Kolkata (West Bengal) [India], November 23 (ANI): By whimsically promoting 'mixopathy', the government is putting the lives of over 130 crore Indians at stake, said Santanu Sen, former Indian Medical Association (IMA) national president and Trinamool Congress MP on Sunday.
This comes in response to the Central Council of Indian Medicine's (CCIM) amendment to the Indian Medicine Central Council Regulations, 2016, to introduce formal training and practice of surgeries to postgraduate students of Ayurveda.
"It has been proved that the present government, instead of promoting each and every ancient system of medicine like homeopathy and Ayurveda, is whimsically promoting mixopathy and prospathy, putting the lives of 130 crore Indians at stake," Sen told ANI.
He further alleged that the government was centralising power by demolishing democratically elected bodies like the Medical Council of India, thus infringing on their rights as a body.
"In order to decentralise power, democratically elected bodies like the Medical Council of India and many others are being demolished. They are centralising power by nominating people inside the body," he said.
"The IMA strongly opined that each and every age-old system should be developed by the government but they are practically entering the rights of the Medical Council of India by converting it to the National Medical Commission," Sen added.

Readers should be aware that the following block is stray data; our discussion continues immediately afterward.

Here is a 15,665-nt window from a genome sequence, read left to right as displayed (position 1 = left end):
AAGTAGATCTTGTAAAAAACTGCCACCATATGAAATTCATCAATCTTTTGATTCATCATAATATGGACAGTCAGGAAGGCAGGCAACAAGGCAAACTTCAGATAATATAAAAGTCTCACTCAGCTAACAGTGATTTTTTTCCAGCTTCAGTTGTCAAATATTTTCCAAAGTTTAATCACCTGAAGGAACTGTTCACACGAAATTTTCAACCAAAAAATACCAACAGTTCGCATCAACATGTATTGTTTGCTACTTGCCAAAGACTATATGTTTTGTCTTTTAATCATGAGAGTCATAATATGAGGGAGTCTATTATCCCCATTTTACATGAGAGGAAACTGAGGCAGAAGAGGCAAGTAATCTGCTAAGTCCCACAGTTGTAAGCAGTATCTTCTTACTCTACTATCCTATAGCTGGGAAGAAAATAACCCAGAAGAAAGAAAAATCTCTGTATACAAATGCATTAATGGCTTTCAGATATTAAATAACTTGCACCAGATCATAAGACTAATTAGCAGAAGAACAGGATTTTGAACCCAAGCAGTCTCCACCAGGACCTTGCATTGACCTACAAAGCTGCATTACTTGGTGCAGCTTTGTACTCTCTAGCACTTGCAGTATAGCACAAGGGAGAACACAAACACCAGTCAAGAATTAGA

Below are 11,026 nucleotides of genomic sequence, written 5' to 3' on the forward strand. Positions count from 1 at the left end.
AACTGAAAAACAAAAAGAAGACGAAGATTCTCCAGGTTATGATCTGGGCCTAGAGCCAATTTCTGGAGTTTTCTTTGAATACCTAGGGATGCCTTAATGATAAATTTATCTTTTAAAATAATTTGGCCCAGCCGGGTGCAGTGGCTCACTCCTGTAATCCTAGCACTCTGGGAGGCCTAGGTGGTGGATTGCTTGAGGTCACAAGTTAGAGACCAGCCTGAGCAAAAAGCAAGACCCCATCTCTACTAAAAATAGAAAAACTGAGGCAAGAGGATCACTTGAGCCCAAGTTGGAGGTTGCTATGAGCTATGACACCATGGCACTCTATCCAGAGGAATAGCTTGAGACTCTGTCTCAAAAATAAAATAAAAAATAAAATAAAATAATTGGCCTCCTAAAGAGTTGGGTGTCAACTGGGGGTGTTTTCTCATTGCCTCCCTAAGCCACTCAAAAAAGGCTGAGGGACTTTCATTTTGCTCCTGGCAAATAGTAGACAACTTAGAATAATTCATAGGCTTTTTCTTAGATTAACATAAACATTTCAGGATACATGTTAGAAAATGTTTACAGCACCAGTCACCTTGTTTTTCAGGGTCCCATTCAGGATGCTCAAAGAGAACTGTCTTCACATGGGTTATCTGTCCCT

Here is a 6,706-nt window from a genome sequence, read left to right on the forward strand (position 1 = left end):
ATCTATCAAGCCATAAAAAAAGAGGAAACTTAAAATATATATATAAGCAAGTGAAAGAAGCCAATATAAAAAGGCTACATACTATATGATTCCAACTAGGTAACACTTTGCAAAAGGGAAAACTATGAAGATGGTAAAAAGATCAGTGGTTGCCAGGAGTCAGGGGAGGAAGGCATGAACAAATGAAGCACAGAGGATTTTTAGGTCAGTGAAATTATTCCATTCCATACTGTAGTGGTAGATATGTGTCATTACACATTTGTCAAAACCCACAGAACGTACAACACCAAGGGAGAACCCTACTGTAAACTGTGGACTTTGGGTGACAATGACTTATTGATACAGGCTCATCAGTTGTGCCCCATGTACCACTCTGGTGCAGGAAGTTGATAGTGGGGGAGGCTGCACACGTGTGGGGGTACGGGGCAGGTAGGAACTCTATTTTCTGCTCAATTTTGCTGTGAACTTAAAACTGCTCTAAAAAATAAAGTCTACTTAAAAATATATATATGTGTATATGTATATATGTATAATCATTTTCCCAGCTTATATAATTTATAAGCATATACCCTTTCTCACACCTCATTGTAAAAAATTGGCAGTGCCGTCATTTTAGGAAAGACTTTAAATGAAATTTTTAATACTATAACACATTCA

He further said that Ayurved surgeries had different properties from present-day surgeries, whose nomenclature had been assigned by the IMA.
"Modern surgeries have different properties. If they want to promote surgery for Ayurved, they can create their own individual nomenclature and train their students. By promoting mixopathy, they are playing with the lives of the people," he added.
Earlier on Saturday, the IMA suggested the CCIM to develop its own "surgical disciplines" from its own ancient texts.
"IMA exhorts the council to develop their own surgical disciplines from their own ancient texts and not claim the surgical disciplines of modern medicine as its own. Such a deviant practice is unbecoming of a statutory body. The IMA will have no objections for the council to develop their own dedicated disciplines without mixing modern medicine surgical disciplines," the IMA told the CCIM.
The body also demanded that the government refrain from posting any modern medicine doctor in the colleges of Indian medicine, stating that it saw this move as a retrograde step of mixing the systems, which "will be resisted at all costs". (ANI)